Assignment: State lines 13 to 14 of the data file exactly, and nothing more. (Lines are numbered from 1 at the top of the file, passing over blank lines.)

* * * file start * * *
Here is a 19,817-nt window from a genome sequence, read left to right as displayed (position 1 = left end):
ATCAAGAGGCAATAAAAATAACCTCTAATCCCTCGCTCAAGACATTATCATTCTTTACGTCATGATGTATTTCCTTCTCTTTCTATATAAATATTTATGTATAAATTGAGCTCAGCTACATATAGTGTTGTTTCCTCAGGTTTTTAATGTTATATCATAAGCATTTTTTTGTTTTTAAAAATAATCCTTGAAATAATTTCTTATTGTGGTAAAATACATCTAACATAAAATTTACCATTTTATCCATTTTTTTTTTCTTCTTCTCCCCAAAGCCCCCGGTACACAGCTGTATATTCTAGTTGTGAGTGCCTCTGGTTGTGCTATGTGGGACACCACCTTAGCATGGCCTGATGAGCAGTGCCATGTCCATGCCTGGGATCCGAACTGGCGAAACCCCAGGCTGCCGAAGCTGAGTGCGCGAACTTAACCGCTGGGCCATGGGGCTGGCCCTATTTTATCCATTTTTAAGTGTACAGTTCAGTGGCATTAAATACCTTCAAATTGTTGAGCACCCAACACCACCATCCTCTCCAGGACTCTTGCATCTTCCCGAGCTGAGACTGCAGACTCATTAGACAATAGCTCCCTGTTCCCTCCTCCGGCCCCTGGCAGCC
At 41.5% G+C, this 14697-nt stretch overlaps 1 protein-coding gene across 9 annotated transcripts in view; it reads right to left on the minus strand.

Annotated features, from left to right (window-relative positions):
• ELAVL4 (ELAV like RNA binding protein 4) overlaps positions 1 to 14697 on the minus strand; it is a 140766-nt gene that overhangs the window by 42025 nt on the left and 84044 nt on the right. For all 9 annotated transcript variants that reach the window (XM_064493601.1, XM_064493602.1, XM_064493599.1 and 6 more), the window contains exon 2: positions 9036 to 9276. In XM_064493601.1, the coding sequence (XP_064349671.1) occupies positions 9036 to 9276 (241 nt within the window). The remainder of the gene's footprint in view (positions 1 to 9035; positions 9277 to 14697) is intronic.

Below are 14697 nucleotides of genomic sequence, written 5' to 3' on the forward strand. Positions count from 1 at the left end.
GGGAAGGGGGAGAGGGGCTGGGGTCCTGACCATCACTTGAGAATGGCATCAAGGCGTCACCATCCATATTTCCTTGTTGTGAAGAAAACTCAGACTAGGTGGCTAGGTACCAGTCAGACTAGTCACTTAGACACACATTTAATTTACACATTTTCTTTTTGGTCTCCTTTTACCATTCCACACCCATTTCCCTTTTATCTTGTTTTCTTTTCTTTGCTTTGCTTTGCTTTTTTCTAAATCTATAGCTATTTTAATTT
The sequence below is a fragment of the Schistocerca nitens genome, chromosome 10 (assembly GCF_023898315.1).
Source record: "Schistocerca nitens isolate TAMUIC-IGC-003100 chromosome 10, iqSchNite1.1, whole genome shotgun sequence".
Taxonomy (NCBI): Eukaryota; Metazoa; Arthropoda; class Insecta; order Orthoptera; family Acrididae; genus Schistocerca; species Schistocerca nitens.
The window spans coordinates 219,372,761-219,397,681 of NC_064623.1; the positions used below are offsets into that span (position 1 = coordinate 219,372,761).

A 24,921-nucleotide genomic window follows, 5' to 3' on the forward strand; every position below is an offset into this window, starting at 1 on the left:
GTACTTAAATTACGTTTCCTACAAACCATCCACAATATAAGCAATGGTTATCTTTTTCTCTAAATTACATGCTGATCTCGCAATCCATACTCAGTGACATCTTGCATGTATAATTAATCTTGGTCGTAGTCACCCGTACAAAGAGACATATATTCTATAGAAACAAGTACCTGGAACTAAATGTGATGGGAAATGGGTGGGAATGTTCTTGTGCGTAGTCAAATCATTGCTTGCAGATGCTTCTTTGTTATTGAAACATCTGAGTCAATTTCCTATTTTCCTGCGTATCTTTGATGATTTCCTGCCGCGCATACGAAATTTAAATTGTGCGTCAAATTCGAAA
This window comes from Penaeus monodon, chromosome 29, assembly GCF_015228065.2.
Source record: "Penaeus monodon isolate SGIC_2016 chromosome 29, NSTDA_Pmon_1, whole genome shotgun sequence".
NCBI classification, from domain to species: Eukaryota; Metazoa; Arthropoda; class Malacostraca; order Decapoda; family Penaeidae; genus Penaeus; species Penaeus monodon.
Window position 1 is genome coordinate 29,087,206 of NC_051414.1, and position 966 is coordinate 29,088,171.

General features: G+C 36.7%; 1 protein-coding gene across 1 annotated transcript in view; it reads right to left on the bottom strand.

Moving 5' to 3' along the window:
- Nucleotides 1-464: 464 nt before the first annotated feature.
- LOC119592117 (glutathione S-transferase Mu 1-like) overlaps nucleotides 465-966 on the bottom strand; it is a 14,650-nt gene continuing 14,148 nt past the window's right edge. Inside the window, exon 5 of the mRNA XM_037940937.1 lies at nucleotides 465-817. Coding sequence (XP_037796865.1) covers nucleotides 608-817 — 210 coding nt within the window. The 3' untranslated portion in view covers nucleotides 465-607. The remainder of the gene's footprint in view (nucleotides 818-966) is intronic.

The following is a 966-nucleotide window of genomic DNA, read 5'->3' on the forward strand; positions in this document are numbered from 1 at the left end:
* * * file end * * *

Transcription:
GTACTTAAATTACGTTTCCTACAAACCATCCACAATATAAGCAATGGTTATCTTTTTCTCTAAATTACATGCTGATCTCGCAATCCATACTCAGTGACATCTTGCATGTATAATTAATCTTGGTCGTAGTCACCCGTACAAAGAGACATATATTCTATAGAAACAAGTACCTGGAACTAAATGTGATGGGAAATGGGTGGGAATGTTCTTGTGCGTAGTCAAATCATTGCTTGCAGATGCTTCTTTGTTATTGAAACATCTGAGTCAATTTCCTATTTTCCTGCGTATCTTTGATGATTTCCTGCCGCGCATACGAAATTTAAATTGTGCGTCAAATTCGAAA
This window comes from Penaeus monodon, chromosome 29, assembly GCF_015228065.2.